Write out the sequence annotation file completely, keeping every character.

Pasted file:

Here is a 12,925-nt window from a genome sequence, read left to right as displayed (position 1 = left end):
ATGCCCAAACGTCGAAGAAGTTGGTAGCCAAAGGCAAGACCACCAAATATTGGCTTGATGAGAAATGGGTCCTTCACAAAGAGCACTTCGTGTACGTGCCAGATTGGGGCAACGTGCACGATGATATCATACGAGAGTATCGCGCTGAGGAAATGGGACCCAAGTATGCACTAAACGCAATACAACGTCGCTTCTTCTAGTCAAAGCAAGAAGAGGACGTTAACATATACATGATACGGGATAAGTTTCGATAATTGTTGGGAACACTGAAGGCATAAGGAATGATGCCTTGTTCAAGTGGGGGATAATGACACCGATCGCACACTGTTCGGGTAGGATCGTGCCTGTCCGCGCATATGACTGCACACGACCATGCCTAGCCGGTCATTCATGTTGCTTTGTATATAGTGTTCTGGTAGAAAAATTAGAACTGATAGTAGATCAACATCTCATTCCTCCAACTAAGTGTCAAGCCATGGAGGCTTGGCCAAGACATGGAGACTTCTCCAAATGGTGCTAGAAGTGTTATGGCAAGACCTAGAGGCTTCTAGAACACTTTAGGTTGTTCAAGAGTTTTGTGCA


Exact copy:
Here is a 12,925-nt window from a genome sequence, read left to right as displayed (position 1 = left end):
ATGCCCAAACGTCGAAGAAGTTGGTAGCCAAAGGCAAGACCACCAAATATTGGCTTGATGAGAAATGGGTCCTTCACAAAGAGCACTTCGTGTACGTGCCAGATTGGGGCAACGTGCACGATGATATCATACGAGAGTATCGCGCTGAGGAAATGGGACCCAAGTATGCACTAAACGCAATACAACGTCGCTTCTTCTAGTCAAAGCAAGAAGAGGACGTTAACATATACATGATACGGGATAAGTTTCGATAATTGTTGGGAACACTGAAGGCATAAGGAATGATGCCTTGTTCAAGTGGGGGATAATGACACCGATCGCACACTGTTCGGGTAGGATCGTGCCTGTCCGCGCATATGACTGCACACGACCATGCCTAGCCGGTCATTCATGTTGCTTTGTATATAGTGTTCTGGTAGAAAAATTAGAACTGATAGTAGATCAACATCTCATTCCTCCAACTAAGTGTCAAGCCATGGAGGCTTGGCCAAGACATGGAGACTTCTCCAAATGGTGCTAGAAGTGTTATGGCAAGACCTAGAGGCTTCTAGAACACTTTAGGTTGTTCAAGAGTTTTGTGCA